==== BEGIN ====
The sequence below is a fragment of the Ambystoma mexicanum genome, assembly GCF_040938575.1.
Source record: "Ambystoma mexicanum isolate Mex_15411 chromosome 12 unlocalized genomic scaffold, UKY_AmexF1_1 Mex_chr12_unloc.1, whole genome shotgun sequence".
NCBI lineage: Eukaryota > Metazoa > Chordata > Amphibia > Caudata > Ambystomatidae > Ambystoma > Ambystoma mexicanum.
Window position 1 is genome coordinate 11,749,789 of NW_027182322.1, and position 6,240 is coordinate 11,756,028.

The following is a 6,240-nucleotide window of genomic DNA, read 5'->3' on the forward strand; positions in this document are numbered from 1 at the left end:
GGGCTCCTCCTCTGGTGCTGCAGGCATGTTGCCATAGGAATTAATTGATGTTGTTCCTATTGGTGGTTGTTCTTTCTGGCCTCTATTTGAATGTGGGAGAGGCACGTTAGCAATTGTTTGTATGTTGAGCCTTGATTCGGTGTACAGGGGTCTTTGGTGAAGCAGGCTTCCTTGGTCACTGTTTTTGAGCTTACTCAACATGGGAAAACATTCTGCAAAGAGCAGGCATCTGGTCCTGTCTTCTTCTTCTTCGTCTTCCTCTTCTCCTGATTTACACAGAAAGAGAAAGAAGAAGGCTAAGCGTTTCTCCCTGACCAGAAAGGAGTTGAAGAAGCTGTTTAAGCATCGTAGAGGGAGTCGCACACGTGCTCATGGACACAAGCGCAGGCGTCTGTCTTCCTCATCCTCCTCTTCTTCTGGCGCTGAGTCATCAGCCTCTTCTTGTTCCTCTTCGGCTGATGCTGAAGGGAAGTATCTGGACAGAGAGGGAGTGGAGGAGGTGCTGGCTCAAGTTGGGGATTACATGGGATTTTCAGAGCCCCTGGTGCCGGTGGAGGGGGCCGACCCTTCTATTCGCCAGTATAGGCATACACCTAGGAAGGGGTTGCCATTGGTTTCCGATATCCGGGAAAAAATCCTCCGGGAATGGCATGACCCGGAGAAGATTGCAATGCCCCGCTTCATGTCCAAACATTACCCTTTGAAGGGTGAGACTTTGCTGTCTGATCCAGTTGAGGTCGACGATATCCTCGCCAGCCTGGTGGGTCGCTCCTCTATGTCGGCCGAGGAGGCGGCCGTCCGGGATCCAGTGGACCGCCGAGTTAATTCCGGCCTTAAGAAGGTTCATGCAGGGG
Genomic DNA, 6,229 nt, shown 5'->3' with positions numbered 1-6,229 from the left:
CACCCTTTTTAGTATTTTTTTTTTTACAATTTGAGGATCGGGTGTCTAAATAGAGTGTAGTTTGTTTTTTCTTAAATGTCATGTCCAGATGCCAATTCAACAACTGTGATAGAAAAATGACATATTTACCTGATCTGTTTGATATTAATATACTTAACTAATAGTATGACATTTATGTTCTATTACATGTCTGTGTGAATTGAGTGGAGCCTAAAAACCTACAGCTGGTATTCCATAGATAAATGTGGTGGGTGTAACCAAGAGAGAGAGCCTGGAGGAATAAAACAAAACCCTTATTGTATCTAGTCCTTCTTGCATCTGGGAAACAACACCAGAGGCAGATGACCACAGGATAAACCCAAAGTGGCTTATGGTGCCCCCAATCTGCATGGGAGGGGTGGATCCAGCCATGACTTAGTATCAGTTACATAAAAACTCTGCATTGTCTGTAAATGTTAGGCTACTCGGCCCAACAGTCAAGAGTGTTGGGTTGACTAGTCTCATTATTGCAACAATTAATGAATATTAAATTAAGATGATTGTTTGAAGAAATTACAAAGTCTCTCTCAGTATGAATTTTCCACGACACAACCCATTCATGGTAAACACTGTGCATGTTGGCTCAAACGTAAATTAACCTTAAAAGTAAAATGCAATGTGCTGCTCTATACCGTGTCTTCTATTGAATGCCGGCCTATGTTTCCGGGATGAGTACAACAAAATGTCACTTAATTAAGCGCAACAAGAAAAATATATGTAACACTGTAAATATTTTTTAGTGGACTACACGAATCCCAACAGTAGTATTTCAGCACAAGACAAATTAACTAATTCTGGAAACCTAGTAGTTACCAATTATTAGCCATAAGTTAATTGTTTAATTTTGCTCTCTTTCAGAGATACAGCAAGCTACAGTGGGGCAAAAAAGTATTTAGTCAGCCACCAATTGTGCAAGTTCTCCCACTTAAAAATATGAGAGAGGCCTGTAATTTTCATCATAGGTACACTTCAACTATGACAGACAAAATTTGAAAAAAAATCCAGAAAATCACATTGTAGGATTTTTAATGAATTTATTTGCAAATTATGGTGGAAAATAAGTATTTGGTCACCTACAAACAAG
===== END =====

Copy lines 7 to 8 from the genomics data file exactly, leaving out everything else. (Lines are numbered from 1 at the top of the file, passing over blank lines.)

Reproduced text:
Genomic DNA, 6,229 nt, shown 5'->3' with positions numbered 1-6,229 from the left:
CACCCTTTTTAGTATTTTTTTTTTTACAATTTGAGGATCGGGTGTCTAAATAGAGTGTAGTTTGTTTTTTCTTAAATGTCATGTCCAGATGCCAATTCAACAACTGTGATAGAAAAATGACATATTTACCTGATCTGTTTGATATTAATATACTTAACTAATAGTATGACATTTATGTTCTATTACATGTCTGTGTGAATTGAGTGGAGCCTAAAAACCTACAGCTGGTATTCCATAGATAAATGTGGTGGGTGTAACCAAGAGAGAGAGCCTGGAGGAATAAAACAAAACCCTTATTGTATCTAGTCCTTCTTGCATCTGGGAAACAACACCAGAGGCAGATGACCACAGGATAAACCCAAAGTGGCTTATGGTGCCCCCAATCTGCATGGGAGGGGTGGATCCAGCCATGACTTAGTATCAGTTACATAAAAACTCTGCATTGTCTGTAAATGTTAGGCTACTCGGCCCAACAGTCAAGAGTGTTGGGTTGACTAGTCTCATTATTGCAACAATTAATGAATATTAAATTAAGATGATTGTTTGAAGAAATTACAAAGTCTCTCTCAGTATGAATTTTCCACGACACAACCCATTCATGGTAAACACTGTGCATGTTGGCTCAAACGTAAATTAACCTTAAAAGTAAAATGCAATGTGCTGCTCTATACCGTGTCTTCTATTGAATGCCGGCCTATGTTTCCGGGATGAGTACAACAAAATGTCACTTAATTAAGCGCAACAAGAAAAATATATGTAACACTGTAAATATTTTTTAGTGGACTACACGAATCCCAACAGTAGTATTTCAGCACAAGACAAATTAACTAATTCTGGAAACCTAGTAGTTACCAATTATTAGCCATAAGTTAATTGTTTAATTTTGCTCTCTTTCAGAGATACAGCAAGCTACAGTGGGGCAAAAAAGTATTTAGTCAGCCACCAATTGTGCAAGTTCTCCCACTTAAAAATATGAGAGAGGCCTGTAATTTTCATCATAGGTACACTTCAACTATGACAGACAAAATTTGAAAAAAAATCCAGAAAATCACATTGTAGGATTTTTAATGAATTTATTTGCAAATTATGGTGGAAAATAAGTATTTGGTCACCTACAAACAAG